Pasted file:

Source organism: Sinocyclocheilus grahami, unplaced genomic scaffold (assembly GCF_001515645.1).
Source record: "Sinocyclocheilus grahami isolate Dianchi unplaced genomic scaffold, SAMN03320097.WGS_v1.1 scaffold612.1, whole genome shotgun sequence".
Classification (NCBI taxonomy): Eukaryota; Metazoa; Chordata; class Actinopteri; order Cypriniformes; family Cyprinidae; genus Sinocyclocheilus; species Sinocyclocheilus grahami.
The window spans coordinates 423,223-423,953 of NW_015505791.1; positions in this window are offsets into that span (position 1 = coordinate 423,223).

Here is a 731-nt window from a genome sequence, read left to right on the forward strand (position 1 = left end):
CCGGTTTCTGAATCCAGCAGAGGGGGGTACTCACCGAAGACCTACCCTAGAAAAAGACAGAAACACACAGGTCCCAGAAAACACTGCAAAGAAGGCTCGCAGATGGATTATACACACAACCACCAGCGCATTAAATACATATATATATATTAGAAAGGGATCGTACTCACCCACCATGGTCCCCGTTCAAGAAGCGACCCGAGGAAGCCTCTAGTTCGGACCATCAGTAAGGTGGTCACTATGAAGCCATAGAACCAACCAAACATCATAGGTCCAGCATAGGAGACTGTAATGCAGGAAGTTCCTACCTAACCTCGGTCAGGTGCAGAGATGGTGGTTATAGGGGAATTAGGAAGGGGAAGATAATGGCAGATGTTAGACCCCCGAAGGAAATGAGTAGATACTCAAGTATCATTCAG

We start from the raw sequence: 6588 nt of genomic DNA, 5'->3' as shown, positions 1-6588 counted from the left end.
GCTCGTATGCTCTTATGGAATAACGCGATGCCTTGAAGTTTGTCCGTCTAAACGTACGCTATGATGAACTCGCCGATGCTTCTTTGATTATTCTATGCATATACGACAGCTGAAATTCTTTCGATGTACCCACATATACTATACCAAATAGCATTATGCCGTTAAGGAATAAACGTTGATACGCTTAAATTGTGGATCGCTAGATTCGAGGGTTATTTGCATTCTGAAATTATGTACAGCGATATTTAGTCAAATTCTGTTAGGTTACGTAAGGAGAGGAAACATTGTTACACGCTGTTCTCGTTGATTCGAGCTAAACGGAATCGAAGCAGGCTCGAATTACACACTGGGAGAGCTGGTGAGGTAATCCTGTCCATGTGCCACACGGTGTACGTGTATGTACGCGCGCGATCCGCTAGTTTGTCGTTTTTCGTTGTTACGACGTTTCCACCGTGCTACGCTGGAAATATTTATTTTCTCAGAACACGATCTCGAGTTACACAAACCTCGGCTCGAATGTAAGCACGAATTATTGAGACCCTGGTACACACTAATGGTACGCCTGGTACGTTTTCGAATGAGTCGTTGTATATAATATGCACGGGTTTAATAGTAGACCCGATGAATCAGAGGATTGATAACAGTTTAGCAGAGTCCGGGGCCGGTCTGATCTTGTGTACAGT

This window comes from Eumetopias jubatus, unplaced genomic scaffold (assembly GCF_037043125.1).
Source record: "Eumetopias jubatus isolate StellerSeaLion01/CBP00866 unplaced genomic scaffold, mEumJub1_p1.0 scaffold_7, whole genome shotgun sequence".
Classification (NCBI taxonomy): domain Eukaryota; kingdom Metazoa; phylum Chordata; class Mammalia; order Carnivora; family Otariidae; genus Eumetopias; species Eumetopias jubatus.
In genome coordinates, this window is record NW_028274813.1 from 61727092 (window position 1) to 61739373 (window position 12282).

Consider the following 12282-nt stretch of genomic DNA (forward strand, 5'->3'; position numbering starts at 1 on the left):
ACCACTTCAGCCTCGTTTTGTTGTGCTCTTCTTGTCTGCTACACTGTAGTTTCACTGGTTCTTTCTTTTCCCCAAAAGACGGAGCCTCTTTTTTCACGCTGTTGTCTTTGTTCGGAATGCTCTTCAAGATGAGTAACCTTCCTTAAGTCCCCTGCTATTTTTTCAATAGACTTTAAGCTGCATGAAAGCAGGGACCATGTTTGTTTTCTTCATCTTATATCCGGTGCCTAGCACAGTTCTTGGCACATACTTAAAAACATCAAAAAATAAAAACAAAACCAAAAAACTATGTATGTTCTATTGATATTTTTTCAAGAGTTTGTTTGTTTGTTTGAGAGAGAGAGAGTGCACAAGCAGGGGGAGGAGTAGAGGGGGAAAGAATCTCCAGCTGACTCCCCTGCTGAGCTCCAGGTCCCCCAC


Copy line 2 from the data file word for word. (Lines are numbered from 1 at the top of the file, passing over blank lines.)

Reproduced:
Source record: "Sinocyclocheilus grahami isolate Dianchi unplaced genomic scaffold, SAMN03320097.WGS_v1.1 scaffold612.1, whole genome shotgun sequence".